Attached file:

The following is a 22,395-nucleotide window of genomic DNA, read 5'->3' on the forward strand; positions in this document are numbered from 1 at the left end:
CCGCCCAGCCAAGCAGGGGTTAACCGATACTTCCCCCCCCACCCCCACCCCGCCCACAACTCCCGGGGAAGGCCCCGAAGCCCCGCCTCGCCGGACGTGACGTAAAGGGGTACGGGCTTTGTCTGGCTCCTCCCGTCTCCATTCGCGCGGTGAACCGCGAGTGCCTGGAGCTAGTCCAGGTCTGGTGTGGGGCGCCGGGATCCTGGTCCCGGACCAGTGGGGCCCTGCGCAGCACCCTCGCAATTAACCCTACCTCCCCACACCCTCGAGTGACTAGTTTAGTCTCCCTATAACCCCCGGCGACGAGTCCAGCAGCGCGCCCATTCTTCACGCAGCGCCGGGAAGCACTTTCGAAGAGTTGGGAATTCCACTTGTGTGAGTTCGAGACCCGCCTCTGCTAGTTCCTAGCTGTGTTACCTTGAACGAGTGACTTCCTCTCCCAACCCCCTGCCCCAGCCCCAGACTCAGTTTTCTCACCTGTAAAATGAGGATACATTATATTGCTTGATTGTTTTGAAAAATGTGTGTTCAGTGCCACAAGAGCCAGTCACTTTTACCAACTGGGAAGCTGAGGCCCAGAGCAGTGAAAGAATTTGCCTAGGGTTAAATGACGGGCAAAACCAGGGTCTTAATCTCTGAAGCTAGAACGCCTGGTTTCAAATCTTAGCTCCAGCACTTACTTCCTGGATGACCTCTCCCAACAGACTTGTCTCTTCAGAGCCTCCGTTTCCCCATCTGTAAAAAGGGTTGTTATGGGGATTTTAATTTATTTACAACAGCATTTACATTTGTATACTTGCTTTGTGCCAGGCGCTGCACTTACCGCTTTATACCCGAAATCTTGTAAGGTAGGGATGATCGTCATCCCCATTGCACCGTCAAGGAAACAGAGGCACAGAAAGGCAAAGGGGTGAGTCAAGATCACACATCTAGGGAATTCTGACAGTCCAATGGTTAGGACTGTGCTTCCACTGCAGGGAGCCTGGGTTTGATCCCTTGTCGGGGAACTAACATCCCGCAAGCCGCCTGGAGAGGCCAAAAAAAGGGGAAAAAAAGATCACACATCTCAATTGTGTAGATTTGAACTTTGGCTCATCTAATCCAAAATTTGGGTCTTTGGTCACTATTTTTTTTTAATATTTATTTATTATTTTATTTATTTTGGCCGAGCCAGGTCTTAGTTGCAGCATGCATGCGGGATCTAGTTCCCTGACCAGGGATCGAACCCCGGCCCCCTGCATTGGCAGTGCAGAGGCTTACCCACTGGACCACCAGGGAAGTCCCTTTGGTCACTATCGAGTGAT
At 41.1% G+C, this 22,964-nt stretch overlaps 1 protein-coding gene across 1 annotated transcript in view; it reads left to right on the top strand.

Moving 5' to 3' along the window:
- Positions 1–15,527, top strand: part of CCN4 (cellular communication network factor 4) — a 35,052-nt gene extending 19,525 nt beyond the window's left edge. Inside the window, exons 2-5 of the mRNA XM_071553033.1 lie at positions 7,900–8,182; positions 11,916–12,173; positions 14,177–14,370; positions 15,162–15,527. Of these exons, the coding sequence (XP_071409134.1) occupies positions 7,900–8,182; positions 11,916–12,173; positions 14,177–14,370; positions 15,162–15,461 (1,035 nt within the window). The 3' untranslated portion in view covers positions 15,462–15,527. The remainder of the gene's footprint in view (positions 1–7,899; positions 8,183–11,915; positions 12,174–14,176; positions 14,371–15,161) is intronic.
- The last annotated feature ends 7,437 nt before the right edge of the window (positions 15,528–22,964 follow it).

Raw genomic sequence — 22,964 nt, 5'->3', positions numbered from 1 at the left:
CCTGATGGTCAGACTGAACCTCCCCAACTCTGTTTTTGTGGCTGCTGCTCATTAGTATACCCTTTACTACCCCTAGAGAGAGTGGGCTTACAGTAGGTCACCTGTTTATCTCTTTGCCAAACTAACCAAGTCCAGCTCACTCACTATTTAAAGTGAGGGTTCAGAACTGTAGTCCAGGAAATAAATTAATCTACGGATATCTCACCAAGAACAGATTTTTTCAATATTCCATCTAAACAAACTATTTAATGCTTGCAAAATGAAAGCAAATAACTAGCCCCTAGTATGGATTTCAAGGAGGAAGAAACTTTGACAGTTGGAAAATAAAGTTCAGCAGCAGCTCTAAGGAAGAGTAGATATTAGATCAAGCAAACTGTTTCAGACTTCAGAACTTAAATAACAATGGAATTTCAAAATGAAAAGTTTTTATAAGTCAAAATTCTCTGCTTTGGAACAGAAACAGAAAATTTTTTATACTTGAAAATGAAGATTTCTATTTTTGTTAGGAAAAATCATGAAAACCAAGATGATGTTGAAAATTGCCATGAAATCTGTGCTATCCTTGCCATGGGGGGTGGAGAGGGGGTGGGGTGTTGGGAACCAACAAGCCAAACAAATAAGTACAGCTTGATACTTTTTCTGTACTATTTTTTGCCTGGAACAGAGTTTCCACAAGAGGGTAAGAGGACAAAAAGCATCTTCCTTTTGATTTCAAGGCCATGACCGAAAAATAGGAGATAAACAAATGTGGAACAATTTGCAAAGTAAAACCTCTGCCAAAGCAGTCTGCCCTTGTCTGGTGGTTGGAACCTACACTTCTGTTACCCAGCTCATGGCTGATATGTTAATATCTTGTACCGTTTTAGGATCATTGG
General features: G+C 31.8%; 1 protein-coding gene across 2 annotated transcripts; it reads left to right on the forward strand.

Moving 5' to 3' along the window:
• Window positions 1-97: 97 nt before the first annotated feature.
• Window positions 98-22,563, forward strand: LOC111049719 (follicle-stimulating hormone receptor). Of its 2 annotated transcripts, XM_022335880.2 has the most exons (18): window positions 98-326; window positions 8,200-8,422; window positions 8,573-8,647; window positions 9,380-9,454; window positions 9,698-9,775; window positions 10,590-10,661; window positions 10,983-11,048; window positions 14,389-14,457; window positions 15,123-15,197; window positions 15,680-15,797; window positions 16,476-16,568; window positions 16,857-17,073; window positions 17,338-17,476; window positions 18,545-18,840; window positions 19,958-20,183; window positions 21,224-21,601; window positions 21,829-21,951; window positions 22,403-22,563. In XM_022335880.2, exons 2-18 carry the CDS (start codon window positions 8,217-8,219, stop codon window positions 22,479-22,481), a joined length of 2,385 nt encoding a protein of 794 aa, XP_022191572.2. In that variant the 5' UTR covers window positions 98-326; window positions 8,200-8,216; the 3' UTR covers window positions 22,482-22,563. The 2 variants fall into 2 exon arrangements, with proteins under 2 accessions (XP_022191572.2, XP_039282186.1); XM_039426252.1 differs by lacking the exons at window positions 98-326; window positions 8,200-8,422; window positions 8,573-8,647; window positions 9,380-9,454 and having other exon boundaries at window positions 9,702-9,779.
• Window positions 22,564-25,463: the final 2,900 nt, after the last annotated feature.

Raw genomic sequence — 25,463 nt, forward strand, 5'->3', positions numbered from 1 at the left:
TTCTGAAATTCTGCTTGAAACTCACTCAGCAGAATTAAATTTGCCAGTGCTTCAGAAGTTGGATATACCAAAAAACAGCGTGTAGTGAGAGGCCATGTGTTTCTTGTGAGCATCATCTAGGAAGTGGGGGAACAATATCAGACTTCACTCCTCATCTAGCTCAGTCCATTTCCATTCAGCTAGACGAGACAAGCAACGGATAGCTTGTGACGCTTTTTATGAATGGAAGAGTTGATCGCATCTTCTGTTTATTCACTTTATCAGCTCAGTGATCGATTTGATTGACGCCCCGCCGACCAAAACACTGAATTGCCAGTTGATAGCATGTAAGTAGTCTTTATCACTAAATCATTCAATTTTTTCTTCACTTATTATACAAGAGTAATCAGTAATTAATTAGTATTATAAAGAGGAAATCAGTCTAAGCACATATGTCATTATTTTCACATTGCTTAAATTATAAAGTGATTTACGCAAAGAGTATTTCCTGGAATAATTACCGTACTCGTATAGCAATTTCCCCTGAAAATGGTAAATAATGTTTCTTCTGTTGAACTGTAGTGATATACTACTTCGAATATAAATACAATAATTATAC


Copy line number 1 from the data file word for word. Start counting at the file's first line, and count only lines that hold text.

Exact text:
The following is a 22,395-nucleotide window of genomic DNA, read 5'->3' on the forward strand; positions in this document are numbered from 1 at the left end: